Disunited Nations: The Scramble for Power in an Ungoverned World

Peter Zeihan writes in this 2020 book:

From a geopolitical point of view, nationalism’s defining characteristic is its capacity to better harness national power. Medieval feudalism splits capacity among the royals, the nobles, and the peasantry, with loyalty within and among the three largely determined by a system of bribes and threats. It works, but is wildly inefficient. In contrast, nationalism fuses ethnic identity directly to a centralized governing system, both eliminating the middleman and making loyalty part of the governing rationale. Such organizational slimming funnels more resources—financial and labor, in particular—to the one government that rules it all.
Nationalism took root quickly, in no small part because France’s rivers enabled the quick transmission of ideas. A single horrific bloodbath to annihilate the economic and political classes of the medieval order and France was off to the races.
The question quickly became what to do with all those newly concentrated resources. Nationalism suggests the answer. Because the nation-state is rooted in ethnicity, not everyone qualifies as “people.” Sitting not-so-comfortably on the other side of the twentieth century, you probably see where this is going. Nationalism might make for a much more powerful, capable, inclusive, and accountable state than feudalism, but it also makes it excruciatingly easy to march to war.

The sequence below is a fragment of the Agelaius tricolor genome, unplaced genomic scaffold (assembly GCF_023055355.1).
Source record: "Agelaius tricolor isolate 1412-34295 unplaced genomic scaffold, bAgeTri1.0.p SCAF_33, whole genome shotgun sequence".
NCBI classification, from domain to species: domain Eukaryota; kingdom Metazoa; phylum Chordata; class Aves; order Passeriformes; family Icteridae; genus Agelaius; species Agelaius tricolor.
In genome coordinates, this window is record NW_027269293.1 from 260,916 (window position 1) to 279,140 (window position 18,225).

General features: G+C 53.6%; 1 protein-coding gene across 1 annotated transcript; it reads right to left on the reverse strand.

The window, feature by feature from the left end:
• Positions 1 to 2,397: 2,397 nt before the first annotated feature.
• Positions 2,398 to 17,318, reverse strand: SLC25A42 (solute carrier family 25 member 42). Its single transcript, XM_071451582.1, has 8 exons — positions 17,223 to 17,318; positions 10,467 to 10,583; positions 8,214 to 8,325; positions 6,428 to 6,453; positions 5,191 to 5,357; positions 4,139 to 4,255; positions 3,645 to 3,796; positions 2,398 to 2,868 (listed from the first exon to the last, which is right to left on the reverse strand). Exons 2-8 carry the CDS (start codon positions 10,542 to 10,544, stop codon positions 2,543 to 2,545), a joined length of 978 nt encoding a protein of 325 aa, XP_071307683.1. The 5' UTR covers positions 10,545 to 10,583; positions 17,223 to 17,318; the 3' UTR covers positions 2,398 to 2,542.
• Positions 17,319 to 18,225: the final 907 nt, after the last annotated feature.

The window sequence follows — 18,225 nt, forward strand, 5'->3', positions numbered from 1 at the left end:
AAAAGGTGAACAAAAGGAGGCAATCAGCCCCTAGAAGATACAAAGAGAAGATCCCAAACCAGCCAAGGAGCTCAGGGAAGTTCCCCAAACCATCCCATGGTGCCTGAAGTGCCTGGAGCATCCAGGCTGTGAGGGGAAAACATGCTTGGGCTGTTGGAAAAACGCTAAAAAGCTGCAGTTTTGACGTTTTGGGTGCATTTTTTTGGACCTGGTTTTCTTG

Empowered by the social technology of nationalism, France was the most consolidated, stable, mobilized, and potent country of the early 1800s. In contrast, the rest of Europe was politically shattered, emotionally demoralized, and in many cases militarily incompetent. Napoléon Bonaparte wielded the merger of ethnic and government interests against his unsuspecting foes like a flamethrower against soccer hooligans. In a few short years, France’s citizen armies had either conquered or forced alliance upon every country on the North European Plain, as well as Italy and Iberia, and stood at the gates of Moscow itself.
Yet the French bid didn’t simply fail, it failed catastrophically . Which brings us to the first lesson of French power: even when France has its ducks rowed up and everyone else has gone fishing, the geography of Europe—the endless Northern European Plain, the variety of highlands and peninsulas and islands—means France can never win.

About Luke Ford

I've written five books (see Amazon.com). My work has been followed by the New York Times, the Los Angeles Times, and 60 Minutes. I teach Alexander Technique in Beverly Hills (Alexander90210.com).
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